This means you never quite know which teammate is in charge of what and if you’re needed to return to base.
My suggestion is to allow preset quick comms such as “I’m on defense”, “enemy incoming”, “attack now”, and more of the sort.
However, some might disagree with me on this sentiment as this would result in even more controls and key binds to keep track of.
The child-friendly nature of this game may also explain why the game doesn’t let you team up with your friends in public lobbies—it might make you too overpowered and a menace to other gamers, especially younger ones.
After all, high-ranked parties that queue lobbies are a common sight (and a common nuisance) when playing public Minecraft servers.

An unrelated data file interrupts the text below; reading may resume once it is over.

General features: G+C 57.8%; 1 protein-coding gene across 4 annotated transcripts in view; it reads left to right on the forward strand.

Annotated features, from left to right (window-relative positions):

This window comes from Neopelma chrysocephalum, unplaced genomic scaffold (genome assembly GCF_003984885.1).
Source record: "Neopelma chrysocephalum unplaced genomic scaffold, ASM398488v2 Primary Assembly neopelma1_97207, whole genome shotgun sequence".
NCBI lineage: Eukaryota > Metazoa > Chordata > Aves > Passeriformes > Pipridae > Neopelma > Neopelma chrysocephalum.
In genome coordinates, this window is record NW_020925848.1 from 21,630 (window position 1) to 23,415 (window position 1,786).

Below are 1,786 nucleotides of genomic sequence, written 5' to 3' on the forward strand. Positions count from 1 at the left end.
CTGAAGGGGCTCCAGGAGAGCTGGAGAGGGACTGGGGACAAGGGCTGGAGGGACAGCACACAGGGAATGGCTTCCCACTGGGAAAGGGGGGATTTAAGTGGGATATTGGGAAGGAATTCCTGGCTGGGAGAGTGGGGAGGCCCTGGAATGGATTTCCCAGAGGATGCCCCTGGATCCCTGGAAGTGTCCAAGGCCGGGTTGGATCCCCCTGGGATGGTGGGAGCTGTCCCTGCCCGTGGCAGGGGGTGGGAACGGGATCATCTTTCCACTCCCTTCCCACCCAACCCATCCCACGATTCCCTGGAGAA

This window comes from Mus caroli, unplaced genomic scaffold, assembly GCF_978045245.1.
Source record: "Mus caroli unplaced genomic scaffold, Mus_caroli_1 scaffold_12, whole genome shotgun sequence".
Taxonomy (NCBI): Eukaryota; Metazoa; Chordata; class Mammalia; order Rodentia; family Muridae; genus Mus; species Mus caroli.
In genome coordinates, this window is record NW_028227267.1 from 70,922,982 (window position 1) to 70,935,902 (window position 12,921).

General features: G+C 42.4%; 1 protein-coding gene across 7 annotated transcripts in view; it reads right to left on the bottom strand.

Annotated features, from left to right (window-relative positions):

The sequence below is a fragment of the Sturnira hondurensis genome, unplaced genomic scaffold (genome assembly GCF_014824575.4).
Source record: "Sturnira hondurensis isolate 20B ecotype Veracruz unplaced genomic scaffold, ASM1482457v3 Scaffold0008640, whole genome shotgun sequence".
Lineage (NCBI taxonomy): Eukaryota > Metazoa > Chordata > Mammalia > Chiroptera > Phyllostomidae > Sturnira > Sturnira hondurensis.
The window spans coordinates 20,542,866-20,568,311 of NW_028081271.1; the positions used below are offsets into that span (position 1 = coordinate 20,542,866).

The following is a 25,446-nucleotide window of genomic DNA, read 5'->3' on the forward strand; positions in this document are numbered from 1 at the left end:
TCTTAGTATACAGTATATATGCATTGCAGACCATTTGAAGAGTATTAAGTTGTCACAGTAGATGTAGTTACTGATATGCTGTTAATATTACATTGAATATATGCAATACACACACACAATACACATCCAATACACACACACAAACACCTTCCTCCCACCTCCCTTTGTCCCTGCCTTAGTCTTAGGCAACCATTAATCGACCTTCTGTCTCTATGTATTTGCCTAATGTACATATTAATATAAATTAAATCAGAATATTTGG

Alternatively, the game could introduce a level or a rank system like other popular PVP games, but some parents might be against it as it would make the game too competitive and addictive.
But, for younger players who may find it too discouraging to play against players who finish the game way too quickly, such a matching system might make the game more fun and accessible.
Room for improvements
As someone who loves PVP games but isn’t good at PVP myself, I’ve quickly fallen in love with this game mode and its balance of defense and attack systems.
Yet, I’m not entirely sold on the execution. As per my points above, the lack of a way to communicate is a real shame. Some of my colleagues also found the UI and controls to feel unnatural.